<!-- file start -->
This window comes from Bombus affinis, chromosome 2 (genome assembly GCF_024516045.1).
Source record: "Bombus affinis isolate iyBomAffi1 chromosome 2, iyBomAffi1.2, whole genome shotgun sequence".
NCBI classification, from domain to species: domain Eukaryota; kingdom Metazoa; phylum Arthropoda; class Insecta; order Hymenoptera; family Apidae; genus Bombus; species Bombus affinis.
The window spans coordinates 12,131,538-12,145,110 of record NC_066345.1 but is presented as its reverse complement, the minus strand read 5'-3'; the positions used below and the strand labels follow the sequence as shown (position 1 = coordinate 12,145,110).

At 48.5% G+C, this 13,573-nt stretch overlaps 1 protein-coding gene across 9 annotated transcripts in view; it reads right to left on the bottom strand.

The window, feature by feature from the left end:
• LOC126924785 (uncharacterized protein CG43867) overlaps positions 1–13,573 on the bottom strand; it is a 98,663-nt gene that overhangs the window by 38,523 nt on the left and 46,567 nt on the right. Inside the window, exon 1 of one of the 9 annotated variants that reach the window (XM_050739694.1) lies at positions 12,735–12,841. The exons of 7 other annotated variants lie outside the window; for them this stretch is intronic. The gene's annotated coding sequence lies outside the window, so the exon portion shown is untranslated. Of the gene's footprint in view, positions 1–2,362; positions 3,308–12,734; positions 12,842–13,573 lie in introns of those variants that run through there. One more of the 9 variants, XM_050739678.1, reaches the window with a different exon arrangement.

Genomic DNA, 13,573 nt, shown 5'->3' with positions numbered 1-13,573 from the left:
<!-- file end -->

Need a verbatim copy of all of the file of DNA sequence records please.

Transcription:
This window comes from Bombus affinis, chromosome 2 (genome assembly GCF_024516045.1).
Source record: "Bombus affinis isolate iyBomAffi1 chromosome 2, iyBomAffi1.2, whole genome shotgun sequence".
NCBI classification, from domain to species: domain Eukaryota; kingdom Metazoa; phylum Arthropoda; class Insecta; order Hymenoptera; family Apidae; genus Bombus; species Bombus affinis.
The window spans coordinates 12,131,538-12,145,110 of record NC_066345.1 but is presented as its reverse complement, the minus strand read 5'-3'; the positions used below and the strand labels follow the sequence as shown (position 1 = coordinate 12,145,110).

At 48.5% G+C, this 13,573-nt stretch overlaps 1 protein-coding gene across 9 annotated transcripts in view; it reads right to left on the bottom strand.

The window, feature by feature from the left end:
• LOC126924785 (uncharacterized protein CG43867) overlaps positions 1–13,573 on the bottom strand; it is a 98,663-nt gene that overhangs the window by 38,523 nt on the left and 46,567 nt on the right. Inside the window, exon 1 of one of the 9 annotated variants that reach the window (XM_050739694.1) lies at positions 12,735–12,841. The exons of 7 other annotated variants lie outside the window; for them this stretch is intronic. The gene's annotated coding sequence lies outside the window, so the exon portion shown is untranslated. Of the gene's footprint in view, positions 1–2,362; positions 3,308–12,734; positions 12,842–13,573 lie in introns of those variants that run through there. One more of the 9 variants, XM_050739678.1, reaches the window with a different exon arrangement.

Genomic DNA, 13,573 nt, shown 5'->3' with positions numbered 1-13,573 from the left: